Economic dysfunction and organised resistance – The Week in 1 Minute: April 21 – 27 on openDemocracy

We have tributes to two anniversaries this week: one to an event which surely saved lives, the other to an event which cost more than a thousand. Mandela's iconic speech from the dock, “it is a cause for which I am prepared to die” perhaps saved his life, and contributed, eventually, to the transformation of his country. The Rana Plaza disaster, as openSecurity reminded us, shows that his work is not yet done and that we must continue to question the foundations of our economic system.

13 May 2014

That economic system can also be found on OurKingdom on discussions of the Transatlantic Trade and Investment Partnership and austerity in Britain – including the resulting rising numbers of fascists and hungry children, and falling numbers of hospital beds; and the woes of the EU on Can Europe Make It?.

But while the world may dance to a systemic tune, it plays out differently in each country. This week, we learn from 50.50 about the murder of a student protester in Sudan and the link between violence against women and HIV rates; from Arab Awakeningabout the failure of Tunisia's justice system; from Transformation about Body Dysmorphic Disorder, from oDR about Russia's continued involvement in Ukraine; and about sexism in China.

We look too at resistance and at how things could be different, with an examination of Russian civil society, a rallying cry to anti-fracking protesters from Britain's only Green MP and a commemoration of that great resister Gabriel García Márquez, from Sweden's former foreign minister.

This theme continues with a look at the global human rights movementa new series on economic alternatives in the UK and explanations of why well-beingdevolving powercare and the environment must be at the core of economics and why a better education system really is child's play.

We hear from '60s student radical and intellectual power-house Tom Nairn on how Scottish independence aligns with the shifting nature of the modern world, and Adam Ramsay's written up the first six of forty reasons why he supports it.

In all of this, it's important for those who write or talk about the world, from Easter Europe to Syria, to Rwanda to understand our role in shaping it and to ensure that the stories we tell are about those we are talking about, not just ourselves. This will never happen unless the media reflects on its ownership and whether it is holding power to account, or perpetuating it.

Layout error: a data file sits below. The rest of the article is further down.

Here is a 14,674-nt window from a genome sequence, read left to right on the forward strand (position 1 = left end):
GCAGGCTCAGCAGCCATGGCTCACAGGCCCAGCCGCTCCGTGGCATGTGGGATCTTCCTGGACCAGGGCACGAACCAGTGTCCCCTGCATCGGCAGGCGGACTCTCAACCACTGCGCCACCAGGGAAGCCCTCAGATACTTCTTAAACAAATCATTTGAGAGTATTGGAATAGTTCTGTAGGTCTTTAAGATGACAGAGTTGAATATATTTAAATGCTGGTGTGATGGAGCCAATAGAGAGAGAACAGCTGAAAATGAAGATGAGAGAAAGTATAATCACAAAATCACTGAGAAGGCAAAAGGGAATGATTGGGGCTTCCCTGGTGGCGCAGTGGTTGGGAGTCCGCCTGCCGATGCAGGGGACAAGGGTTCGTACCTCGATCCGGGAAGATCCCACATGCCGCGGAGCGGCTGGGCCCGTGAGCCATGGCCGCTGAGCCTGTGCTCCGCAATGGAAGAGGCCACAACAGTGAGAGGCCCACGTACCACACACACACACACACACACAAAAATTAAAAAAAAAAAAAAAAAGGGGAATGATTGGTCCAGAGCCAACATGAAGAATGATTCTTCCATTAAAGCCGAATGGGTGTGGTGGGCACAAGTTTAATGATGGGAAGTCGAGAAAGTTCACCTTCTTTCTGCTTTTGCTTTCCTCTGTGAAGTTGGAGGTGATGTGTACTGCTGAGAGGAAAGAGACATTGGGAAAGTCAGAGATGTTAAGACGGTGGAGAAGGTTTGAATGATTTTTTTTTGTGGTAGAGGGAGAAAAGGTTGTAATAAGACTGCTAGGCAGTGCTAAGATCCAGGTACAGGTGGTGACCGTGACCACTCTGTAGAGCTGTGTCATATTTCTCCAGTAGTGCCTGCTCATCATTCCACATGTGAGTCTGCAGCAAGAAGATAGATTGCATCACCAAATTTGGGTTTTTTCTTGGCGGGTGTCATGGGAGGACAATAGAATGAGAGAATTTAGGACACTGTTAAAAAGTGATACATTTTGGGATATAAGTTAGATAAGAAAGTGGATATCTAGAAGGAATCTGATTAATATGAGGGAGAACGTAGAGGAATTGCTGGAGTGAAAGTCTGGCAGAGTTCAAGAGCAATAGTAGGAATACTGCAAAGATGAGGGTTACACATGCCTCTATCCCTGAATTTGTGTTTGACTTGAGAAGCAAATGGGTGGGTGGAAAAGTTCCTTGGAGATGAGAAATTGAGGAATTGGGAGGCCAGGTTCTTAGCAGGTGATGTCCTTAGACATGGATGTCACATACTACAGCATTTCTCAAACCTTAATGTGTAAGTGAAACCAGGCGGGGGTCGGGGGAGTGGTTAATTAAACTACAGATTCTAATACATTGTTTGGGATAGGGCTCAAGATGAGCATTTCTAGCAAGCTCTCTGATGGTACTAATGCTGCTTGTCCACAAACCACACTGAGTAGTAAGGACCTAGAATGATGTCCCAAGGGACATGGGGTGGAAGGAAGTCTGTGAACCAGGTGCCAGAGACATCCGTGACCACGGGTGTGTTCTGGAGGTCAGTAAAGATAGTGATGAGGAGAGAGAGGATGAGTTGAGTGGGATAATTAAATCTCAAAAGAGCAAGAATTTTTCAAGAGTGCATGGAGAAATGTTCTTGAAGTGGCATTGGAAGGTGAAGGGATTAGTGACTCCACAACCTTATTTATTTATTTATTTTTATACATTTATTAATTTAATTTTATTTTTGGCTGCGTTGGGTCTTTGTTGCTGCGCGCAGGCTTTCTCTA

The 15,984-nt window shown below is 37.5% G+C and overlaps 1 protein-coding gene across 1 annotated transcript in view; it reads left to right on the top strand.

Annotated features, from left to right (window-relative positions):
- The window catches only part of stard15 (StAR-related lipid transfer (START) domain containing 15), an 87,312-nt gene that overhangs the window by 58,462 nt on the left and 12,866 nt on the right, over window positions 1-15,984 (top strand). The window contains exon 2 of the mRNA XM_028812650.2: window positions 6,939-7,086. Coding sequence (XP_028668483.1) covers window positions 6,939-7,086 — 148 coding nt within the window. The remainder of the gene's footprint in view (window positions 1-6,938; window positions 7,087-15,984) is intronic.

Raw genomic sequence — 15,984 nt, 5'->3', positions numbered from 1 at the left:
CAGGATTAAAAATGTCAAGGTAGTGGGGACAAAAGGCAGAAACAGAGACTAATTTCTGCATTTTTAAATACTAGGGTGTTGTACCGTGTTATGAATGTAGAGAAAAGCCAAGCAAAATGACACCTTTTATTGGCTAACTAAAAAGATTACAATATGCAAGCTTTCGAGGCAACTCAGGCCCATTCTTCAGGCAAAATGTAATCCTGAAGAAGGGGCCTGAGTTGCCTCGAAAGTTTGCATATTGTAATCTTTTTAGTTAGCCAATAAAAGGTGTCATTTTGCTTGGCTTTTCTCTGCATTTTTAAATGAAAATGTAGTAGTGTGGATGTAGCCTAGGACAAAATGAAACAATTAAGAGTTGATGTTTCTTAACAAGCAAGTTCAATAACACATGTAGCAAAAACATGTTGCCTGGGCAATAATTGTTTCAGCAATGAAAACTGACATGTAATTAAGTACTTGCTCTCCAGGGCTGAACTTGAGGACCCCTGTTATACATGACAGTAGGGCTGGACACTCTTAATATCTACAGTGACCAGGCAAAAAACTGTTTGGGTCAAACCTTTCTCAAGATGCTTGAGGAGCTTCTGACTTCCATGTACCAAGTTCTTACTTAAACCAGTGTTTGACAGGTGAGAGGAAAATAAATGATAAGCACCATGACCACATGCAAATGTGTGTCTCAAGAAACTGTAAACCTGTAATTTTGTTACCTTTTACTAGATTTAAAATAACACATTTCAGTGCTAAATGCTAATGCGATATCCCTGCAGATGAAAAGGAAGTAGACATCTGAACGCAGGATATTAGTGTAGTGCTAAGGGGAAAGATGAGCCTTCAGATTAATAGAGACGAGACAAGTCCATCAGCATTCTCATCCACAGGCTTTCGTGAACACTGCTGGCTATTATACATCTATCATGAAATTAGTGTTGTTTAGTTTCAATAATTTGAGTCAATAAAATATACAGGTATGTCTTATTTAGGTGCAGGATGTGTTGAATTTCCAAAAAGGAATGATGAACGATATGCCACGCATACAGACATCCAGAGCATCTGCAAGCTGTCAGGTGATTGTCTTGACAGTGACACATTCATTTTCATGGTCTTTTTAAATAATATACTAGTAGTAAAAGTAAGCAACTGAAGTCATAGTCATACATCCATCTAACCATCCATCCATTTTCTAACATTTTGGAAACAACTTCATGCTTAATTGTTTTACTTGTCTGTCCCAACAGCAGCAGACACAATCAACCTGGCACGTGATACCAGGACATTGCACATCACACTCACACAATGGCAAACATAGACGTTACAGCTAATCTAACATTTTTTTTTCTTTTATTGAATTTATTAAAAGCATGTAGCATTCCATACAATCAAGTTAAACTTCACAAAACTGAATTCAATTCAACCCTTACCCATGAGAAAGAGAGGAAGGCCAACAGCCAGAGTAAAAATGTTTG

• oD contributor Robin McAlpine writes in the Scotsman about how parties have lost control of politics in Scotland

  • Peter Geoghegan writes for al Jazeera about the surprising story of protestants learning Gaelic in Northern Ireland.

Stop the secrecy: Publish the NHS COVID data deals

To: Matt Hancock, Secretary of State for Health and Social Care

We’re calling on you to immediately release details of the secret NHS data deals struck with private companies, to deliver the NHS COVID-19 datastore.

We, the public, deserve to know exactly how our personal information has been traded in this ‘unprecedented’ deal with US tech giants like Google, and firms linked to Donald Trump (Palantir) and Vote Leave (Faculty AI).

The COVID-19 datastore will hold private, personal information about every single one of us who relies on the NHS. We don’t want our personal data falling into the wrong hands.

And we don’t want private companies – many with poor reputations for protecting privacy – using it for their own commercial purposes, or to undermine the NHS.

The datastore could be an important tool in tackling the pandemic. But for it to be a success, the public has to be able to trust it.

Today, we urgently call on you to publish all the data-sharing agreements, data-impact assessments, and details of how the private companies stand to profit from their involvement.

The NHS is a precious public institution. Any involvement from private companies should be open to public scrutiny and debate. We need more transparency during this pandemic – not less.

By adding my name to this campaign, I authorise openDemocracy and Foxglove to keep me updated about their important work.

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